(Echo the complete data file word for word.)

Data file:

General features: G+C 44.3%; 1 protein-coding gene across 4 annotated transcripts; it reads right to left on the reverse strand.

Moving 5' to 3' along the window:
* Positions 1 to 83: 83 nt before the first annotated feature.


General features: G+C 44.3%; 1 protein-coding gene across 4 annotated transcripts; it reads right to left on the reverse strand.

Moving 5' to 3' along the window:
* Positions 1 to 83: 83 nt before the first annotated feature.